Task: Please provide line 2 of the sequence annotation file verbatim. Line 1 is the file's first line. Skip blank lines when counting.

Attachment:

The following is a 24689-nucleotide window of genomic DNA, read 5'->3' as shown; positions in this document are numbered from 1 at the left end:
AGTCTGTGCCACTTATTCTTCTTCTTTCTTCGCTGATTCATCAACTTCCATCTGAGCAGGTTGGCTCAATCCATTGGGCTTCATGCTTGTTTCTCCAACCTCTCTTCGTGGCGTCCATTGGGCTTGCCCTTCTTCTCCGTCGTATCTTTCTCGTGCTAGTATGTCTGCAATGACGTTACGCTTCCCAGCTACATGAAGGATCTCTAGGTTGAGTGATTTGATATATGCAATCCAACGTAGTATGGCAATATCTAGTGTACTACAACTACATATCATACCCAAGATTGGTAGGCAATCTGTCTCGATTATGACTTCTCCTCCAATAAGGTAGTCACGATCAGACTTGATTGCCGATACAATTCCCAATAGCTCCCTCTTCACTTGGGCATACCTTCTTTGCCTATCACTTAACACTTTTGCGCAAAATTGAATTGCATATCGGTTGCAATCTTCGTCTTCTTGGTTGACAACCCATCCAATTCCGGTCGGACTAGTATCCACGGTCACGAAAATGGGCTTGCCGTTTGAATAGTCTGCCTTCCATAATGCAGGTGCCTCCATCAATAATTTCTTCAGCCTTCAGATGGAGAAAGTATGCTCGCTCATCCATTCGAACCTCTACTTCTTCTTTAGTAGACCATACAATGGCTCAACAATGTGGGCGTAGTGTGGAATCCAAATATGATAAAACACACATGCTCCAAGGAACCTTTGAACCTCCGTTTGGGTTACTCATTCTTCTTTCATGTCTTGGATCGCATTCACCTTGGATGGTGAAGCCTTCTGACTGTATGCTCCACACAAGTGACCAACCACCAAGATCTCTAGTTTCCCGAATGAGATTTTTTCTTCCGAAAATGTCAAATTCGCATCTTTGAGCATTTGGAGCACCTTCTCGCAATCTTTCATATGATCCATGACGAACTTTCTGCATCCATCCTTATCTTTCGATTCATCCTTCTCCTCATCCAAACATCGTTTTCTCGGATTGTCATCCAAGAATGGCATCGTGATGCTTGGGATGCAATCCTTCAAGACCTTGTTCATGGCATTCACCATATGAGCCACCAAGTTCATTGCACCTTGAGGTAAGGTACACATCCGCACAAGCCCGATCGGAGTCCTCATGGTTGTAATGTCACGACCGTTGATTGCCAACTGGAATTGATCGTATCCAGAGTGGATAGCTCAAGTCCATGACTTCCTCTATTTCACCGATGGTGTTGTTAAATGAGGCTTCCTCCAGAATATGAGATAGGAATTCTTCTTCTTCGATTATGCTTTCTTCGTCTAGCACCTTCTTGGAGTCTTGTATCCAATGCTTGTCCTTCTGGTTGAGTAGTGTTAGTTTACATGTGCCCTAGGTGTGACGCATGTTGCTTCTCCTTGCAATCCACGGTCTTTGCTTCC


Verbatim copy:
AGTCTGTGCCACTTATTCTTCTTCTTTCTTCGCTGATTCATCAACTTCCATCTGAGCAGGTTGGCTCAATCCATTGGGCTTCATGCTTGTTTCTCCAACCTCTCTTCGTGGCGTCCATTGGGCTTGCCCTTCTTCTCCGTCGTATCTTTCTCGTGCTAGTATGTCTGCAATGACGTTACGCTTCCCAGCTACATGAAGGATCTCTAGGTTGAGTGATTTGATATATGCAATCCAACGTAGTATGGCAATATCTAGTGTACTACAACTACATATCATACCCAAGATTGGTAGGCAATCTGTCTCGATTATGACTTCTCCTCCAATAAGGTAGTCACGATCAGACTTGATTGCCGATACAATTCCCAATAGCTCCCTCTTCACTTGGGCATACCTTCTTTGCCTATCACTTAACACTTTTGCGCAAAATTGAATTGCATATCGGTTGCAATCTTCGTCTTCTTGGTTGACAACCCATCCAATTCCGGTCGGACTAGTATCCACGGTCACGAAAATGGGCTTGCCGTTTGAATAGTCTGCCTTCCATAATGCAGGTGCCTCCATCAATAATTTCTTCAGCCTTCAGATGGAGAAAGTATGCTCGCTCATCCATTCGAACCTCTACTTCTTCTTTAGTAGACCATACAATGGCTCAACAATGTGGGCGTAGTGTGGAATCCAAATATGATAAAACACACATGCTCCAAGGAACCTTTGAACCTCCGTTTGGGTTACTCATTCTTCTTTCATGTCTTGGATCGCATTCACCTTGGATGGTGAAGCCTTCTGACTGTATGCTCCACACAAGTGACCAACCACCAAGATCTCTAGTTTCCCGAATGAGATTTTTTCTTCCGAAAATGTCAAATTCGCATCTTTGAGCATTTGGAGCACCTTCTCGCAATCTTTCATATGATCCATGACGAACTTTCTGCATCCATCCTTATCTTTCGATTCATCCTTCTCCTCATCCAAACATCGTTTTCTCGGATTGTCATCCAAGAATGGCATCGTGATGCTTGGGATGCAATCCTTCAAGACCTTGTTCATGGCATTCACCATATGAGCCACCAAGTTCATTGCACCTTGAGGTAAGGTACACATCCGCACAAGCCCGATCGGAGTCCTCATGGTTGTAATGTCACGACCGTTGATTGCCAACTGGAATTGATCGTATCCAGAGTGGATAGCTCAAGTCCATGACTTCCTCTATTTCACCGATGGTGTTGTTAAATGAGGCTTCCTCCAGAATATGAGATAGGAATTCTTCTTCTTCGATTATGCTTTCTTCGTCTAGCACCTTCTTGGAGTCTTGTATCCAATGCTTGTCCTTCTGGTTGAGTAGTGTTAGTTTACATGTGCCCTAGGTGTGACGCATGTTGCTTCTCCTTGCAATCCACGGTCTTTGCTTCC